I’ve been in the technology industry my entire career. I started as a software engineer but became more interested in how companies turned products into dollars for the business. That led to exploring how customers perceived value and how products delivered value.
As an Engineering Manager, I had product management responsibilities because the company I worked for was Engineering-led and didn’t have a PM role. I’ve held PM roles at multiple levels, including Head of Product. But I didn’t know what I’m about to share with you in this article when I started. My learning curve would have been significantly different if I had understood these aspects of product management earlier.
1. Not All Of Your Customers Are Alike (The Importance Of Customer Segmentation)
During my MBA at Kellogg, a school renowned for its marketing prowess, my marketing professors drilled the importance of customer segmentation into me.
My VP of Product asked me to look at a dropoff in customer retention for a product I didn’t own. I executed a survey to churned customers. The data I received was inconclusive at face value.
Most customers liked the product, support, and ease of use and disliked the price. However, the real insight came when I segmented the responses into two groups, termed “Lovers” and “Haters.”
The “Lovers” absolutely loved the product. They used it for years and valued their relationship with the company. However, these customers left because they got new managers or senior leaders with a favorite vendor. These new leaders mandated a change to suit their experience.
The “Haters” bought the product but were never successful in getting it deployed. Their answers were more in the flavor of “We bought what?” since they failed early in the deployment process (first 30-60 days) and didn’t even remember the product more than a year later.
The cures for these two customer segments were very different.
This situation was before the concept of Customer Success was widely known, so it may seem obvious today, but the cures were:
- For the Lovers - Establish a Customer Success function (it wasn’t called that yet) that could establish deep relationships inside of an account beyond just the end-user champion.
- For the Haters - Establish a Customer Success function (it wasn’t called that yet) that could help ensure successful onboarding and deployment for new customers.
Why is customer segmentation important?
We sense that “more data” will tell us everything we need to know. However, the data doesn’t understand the customers' underlying needs. It’s up to you to slice and dice the data in a way that helps understand how different customer segments are successful (or not) with your product.
Customer Segmentation should be core to your Product and Go-to-Market strategy. If your executives don’t think in terms of customer segmentation, you have some education work on your hands. It makes the lives of every function easier—Product, Sales, Marketing, Customer Success, and Support.
Relevant blog posts:
- 4 Easy Steps To Customer Segmentation For SaaS Pricing
- Customer Segmentation: The Cornerstone of SaaS Pricing
2. You Have To Talk To Your Customers. Carefully.
In my first “real” PM job, I was fortunate that the SVP of Product had a Ph.D. in user experience. He built a competent user research team that I could work with and observe.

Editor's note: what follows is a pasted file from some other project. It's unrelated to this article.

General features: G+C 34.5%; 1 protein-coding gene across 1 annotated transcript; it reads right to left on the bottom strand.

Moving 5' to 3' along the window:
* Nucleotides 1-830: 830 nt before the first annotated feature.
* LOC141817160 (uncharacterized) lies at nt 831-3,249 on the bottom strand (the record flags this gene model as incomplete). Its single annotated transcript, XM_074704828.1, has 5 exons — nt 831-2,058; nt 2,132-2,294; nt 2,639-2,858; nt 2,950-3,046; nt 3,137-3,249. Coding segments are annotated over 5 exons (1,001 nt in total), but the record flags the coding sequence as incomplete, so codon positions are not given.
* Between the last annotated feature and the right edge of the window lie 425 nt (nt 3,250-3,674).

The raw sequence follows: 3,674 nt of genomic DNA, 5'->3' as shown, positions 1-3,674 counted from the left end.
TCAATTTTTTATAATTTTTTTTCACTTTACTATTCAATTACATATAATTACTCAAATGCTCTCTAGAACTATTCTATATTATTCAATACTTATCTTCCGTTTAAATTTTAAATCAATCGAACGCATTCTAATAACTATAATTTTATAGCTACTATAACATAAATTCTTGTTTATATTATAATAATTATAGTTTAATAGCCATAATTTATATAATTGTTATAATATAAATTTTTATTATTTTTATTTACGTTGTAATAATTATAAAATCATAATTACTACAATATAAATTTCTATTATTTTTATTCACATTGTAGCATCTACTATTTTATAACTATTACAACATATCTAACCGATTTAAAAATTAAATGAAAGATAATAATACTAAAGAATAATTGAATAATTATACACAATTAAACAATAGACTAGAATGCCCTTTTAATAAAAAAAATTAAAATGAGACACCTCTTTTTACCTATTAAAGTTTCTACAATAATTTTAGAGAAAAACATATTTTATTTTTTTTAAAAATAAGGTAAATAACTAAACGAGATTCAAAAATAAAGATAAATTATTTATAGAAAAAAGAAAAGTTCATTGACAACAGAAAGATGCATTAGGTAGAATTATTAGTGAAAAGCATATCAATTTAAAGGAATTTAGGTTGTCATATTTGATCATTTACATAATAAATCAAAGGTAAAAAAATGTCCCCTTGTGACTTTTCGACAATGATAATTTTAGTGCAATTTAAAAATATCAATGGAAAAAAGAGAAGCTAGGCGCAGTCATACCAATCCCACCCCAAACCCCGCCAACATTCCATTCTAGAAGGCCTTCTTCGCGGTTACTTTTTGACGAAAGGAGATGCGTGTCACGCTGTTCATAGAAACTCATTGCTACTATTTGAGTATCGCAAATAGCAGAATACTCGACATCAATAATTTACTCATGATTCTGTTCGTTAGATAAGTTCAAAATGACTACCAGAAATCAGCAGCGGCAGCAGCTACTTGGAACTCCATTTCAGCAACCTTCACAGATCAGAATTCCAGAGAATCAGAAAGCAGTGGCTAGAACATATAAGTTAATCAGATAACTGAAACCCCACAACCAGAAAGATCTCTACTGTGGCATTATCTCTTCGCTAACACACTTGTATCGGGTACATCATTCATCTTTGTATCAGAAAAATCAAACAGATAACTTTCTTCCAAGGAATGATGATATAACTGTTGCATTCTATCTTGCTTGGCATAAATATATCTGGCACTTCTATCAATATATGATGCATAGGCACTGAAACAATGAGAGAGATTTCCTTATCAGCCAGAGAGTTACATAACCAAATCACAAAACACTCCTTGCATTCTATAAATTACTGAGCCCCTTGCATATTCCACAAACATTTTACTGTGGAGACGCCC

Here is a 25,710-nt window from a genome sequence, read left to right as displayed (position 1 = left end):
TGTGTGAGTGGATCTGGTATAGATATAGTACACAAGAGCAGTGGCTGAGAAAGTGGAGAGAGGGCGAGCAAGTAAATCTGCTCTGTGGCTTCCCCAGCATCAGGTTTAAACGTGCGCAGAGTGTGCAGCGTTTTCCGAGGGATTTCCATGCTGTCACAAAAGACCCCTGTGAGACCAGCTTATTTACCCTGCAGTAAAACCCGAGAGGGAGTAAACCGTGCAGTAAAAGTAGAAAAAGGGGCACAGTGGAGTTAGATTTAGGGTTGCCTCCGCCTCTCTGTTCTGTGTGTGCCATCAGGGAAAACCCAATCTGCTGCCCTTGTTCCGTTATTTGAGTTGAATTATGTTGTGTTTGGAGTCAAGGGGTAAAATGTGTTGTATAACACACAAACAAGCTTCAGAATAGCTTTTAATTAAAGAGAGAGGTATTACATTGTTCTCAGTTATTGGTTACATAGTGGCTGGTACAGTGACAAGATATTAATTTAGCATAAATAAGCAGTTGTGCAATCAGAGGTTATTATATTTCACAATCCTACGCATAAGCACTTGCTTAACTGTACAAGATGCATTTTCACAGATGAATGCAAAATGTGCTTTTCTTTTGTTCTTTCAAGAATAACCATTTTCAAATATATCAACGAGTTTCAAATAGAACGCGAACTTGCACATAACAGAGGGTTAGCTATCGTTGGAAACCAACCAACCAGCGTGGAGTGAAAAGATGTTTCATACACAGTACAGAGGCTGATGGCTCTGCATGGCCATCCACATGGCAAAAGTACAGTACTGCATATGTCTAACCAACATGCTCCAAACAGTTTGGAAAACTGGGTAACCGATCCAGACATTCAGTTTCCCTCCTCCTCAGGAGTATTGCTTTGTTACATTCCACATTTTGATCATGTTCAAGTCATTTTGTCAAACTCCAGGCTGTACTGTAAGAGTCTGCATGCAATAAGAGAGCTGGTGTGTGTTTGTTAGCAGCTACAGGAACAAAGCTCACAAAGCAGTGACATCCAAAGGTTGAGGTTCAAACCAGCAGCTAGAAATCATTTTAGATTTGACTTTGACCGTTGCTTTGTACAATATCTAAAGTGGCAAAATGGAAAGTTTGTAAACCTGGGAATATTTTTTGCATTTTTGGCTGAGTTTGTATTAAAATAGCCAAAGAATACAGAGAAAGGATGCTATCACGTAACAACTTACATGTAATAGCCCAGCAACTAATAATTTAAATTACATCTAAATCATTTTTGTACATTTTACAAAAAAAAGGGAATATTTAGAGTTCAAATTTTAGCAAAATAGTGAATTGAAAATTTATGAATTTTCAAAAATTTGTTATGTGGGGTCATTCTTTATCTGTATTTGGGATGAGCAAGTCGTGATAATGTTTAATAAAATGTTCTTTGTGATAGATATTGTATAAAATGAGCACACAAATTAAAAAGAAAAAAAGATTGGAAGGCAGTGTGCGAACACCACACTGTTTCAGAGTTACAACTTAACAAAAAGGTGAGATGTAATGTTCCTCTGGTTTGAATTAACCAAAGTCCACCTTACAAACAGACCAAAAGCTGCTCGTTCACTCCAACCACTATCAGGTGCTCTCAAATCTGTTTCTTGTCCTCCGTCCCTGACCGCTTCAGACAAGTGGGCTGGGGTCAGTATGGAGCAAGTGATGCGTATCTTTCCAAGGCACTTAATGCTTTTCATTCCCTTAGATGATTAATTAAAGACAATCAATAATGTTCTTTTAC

I learned this when I was doing research for a customer retention study in the gaming industry. Competitive gamers go to extreme lengths to tweak their performance. In the past, I’ve been a casual gamer, so it was surprising to me how different their perspective was on it from mine.
Specifically, it was essential to understand that how they judged success given their context was vital to understanding why the current product didn’t work for them as we thought it should.
Why is it important to talk to your customers—carefully?
Often in Product Management, you are looked to by everyone else (engineering, design, executives) for “the answer.” However, knowing the answer in customer interviews is a death knell.
I was amazed by my research counterparts' ability to listen to a customer and, when they gave an explanation or asked a question, to ask another question in response to learn more.
Being the expert is counterproductive. Instead, they taught me to be curious and comfortable in not knowing what the customer was talking about. After all, how could I? I wasn’t in the customer’s position and didn’t understand their life or work context.
Understanding your customers' outcomes is key to providing value. You can only truly understand this by digging deep into a customer conversation to understand why they do what they do. Being inquisitive is essential. Having “the answer” works against your progress.
3. Your Customers Buy Value, Not Your Features
I’ve learned a lot about the Jobs-to-be-Done framework over my PM career. I’ve now taught Product Strategy for Kellogg’s Executive Education online program for a year and a half, and JTBD is a core part of that curriculum. This situation has prompted me to spend a lot of time reading from the founders of the theory, among them Clayton Christensen, Tony Ulwick, and Bob Moesta.
One of the critical insights around JTBD I was first introduced to by Dan Olsen’s excellent book, “The Lean Product Playbook.” In his book, he outlined the difference between Problem Space and Solution Space
- Problem Space - Where all the customer needs exist.
- Solution Space - Where any product you design exists.
He uses the example of the design of the “Fisher Space Pen” as a catchy example to illustrate the point.
JTBD helps us empathize with our customers by staying in the Problem Space and understanding that our customers’ needs exist whether or not we provide a solution in that space.